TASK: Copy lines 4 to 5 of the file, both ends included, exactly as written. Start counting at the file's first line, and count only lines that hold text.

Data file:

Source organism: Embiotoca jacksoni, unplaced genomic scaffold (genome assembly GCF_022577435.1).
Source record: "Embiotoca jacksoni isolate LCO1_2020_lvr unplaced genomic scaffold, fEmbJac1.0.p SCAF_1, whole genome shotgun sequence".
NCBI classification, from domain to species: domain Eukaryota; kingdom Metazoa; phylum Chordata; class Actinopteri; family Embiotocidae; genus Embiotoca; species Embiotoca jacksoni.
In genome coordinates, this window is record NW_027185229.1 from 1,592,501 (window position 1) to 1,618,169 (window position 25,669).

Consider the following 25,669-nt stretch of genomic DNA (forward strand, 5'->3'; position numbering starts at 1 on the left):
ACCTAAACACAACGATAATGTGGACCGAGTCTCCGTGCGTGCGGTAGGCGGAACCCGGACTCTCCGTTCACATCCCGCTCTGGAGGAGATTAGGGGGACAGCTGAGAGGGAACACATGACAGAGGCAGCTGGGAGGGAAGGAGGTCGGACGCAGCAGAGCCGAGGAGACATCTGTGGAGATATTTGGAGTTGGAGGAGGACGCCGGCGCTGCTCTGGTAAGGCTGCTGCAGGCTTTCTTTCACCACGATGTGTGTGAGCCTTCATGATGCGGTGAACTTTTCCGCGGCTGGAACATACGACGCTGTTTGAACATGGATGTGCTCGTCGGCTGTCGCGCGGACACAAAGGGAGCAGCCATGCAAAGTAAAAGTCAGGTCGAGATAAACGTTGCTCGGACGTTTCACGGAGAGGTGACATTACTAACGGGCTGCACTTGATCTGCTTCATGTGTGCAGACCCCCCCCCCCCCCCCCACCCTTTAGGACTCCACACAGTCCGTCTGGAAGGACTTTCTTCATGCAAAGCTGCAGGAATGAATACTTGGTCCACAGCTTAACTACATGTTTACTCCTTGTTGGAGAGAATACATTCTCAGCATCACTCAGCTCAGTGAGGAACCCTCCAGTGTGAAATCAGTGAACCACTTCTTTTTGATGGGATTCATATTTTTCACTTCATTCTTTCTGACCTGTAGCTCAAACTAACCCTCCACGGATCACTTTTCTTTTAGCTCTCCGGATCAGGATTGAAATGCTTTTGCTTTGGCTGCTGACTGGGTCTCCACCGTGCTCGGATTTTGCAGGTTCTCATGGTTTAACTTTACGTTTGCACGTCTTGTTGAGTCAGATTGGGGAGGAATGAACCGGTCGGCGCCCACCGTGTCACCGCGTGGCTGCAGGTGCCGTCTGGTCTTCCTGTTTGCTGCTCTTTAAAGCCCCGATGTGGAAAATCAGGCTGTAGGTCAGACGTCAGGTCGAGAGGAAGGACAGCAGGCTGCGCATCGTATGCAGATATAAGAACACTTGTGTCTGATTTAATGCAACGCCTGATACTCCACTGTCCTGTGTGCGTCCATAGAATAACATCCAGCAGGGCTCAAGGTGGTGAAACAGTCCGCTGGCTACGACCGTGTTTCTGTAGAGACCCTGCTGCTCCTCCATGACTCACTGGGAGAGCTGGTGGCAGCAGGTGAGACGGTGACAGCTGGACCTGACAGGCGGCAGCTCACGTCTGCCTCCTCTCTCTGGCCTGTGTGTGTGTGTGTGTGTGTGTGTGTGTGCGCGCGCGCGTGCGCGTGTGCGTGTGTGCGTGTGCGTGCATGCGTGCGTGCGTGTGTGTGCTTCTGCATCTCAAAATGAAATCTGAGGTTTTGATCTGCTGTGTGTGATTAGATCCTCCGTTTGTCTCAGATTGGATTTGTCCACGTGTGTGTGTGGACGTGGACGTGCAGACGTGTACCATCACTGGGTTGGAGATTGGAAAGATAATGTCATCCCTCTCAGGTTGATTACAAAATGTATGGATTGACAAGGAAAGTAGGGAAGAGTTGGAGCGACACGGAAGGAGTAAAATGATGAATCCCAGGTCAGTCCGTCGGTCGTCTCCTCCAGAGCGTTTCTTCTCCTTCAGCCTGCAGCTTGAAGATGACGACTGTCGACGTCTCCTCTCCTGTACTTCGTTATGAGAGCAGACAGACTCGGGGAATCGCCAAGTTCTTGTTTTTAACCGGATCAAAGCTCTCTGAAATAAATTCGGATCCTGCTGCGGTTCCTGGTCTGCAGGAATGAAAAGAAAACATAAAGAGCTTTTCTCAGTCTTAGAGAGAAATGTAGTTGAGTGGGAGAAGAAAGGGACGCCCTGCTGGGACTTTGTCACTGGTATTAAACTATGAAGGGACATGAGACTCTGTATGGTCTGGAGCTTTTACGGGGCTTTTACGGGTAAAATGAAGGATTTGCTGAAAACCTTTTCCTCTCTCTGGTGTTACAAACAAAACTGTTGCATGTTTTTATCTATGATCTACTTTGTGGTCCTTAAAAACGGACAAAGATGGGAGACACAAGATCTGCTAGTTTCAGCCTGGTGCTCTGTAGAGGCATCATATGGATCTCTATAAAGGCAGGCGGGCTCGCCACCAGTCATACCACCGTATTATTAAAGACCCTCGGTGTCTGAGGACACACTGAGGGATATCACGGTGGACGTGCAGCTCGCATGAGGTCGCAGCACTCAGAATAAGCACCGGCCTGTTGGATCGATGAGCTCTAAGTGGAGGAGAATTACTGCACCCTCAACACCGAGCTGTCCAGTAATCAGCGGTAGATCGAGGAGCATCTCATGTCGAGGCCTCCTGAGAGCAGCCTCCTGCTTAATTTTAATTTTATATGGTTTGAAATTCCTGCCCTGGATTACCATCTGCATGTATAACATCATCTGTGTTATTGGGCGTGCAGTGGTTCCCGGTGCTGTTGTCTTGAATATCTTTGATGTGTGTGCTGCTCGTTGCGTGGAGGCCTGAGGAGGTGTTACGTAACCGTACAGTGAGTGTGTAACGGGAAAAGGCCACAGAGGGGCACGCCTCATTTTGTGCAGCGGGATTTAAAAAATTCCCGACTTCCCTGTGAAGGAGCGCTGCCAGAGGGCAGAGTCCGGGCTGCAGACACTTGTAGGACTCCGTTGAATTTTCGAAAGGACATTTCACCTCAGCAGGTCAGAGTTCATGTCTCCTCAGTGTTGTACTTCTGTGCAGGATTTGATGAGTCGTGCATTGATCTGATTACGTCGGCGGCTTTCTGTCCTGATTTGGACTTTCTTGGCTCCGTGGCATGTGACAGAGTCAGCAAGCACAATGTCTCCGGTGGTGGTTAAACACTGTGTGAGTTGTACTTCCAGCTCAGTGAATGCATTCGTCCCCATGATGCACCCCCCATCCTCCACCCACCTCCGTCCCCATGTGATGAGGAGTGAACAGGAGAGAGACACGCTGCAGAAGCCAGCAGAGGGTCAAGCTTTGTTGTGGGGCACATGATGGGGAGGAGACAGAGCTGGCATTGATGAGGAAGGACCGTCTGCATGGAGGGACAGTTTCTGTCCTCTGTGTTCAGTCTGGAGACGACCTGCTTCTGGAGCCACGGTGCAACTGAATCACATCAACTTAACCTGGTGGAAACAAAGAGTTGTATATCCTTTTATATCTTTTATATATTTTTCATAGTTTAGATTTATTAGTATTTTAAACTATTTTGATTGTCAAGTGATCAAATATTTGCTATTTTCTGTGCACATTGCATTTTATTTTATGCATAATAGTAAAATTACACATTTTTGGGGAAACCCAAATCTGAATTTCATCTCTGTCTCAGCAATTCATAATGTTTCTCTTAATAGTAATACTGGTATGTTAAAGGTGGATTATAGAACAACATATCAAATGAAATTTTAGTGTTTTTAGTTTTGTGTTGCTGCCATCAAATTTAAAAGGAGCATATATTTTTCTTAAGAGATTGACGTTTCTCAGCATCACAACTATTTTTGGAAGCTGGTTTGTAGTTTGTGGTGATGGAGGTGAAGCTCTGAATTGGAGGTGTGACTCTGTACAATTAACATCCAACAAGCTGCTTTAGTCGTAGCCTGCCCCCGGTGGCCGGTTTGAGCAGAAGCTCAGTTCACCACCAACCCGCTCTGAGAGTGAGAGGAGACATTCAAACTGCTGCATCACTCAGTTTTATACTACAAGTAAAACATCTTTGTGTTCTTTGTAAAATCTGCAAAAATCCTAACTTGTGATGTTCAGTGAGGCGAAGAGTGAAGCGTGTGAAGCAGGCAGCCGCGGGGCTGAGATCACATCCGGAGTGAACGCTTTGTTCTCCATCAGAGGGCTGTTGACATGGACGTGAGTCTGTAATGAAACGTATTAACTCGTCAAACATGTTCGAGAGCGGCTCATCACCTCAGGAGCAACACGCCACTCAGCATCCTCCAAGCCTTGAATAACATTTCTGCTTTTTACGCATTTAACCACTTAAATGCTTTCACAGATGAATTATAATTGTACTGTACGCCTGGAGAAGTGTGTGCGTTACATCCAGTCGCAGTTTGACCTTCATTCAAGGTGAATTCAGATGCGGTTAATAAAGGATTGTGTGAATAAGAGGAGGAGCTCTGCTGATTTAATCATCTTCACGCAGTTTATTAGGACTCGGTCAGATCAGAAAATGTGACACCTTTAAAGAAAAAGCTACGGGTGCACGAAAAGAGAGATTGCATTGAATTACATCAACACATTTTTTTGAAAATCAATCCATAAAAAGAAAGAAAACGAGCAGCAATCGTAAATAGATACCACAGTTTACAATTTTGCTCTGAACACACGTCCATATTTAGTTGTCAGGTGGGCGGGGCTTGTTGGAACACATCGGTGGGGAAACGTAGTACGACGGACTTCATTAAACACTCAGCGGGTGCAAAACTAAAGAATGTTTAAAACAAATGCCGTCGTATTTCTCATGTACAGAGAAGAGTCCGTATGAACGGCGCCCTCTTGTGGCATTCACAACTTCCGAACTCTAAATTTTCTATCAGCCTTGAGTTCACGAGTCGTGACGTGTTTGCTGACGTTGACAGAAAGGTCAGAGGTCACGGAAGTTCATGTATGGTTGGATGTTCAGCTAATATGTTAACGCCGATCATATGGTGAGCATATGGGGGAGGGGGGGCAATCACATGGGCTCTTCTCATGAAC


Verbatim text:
In genome coordinates, this window is record NW_027185229.1 from 1,592,501 (window position 1) to 1,618,169 (window position 25,669).

Consider the following 25,669-nt stretch of genomic DNA (forward strand, 5'->3'; position numbering starts at 1 on the left):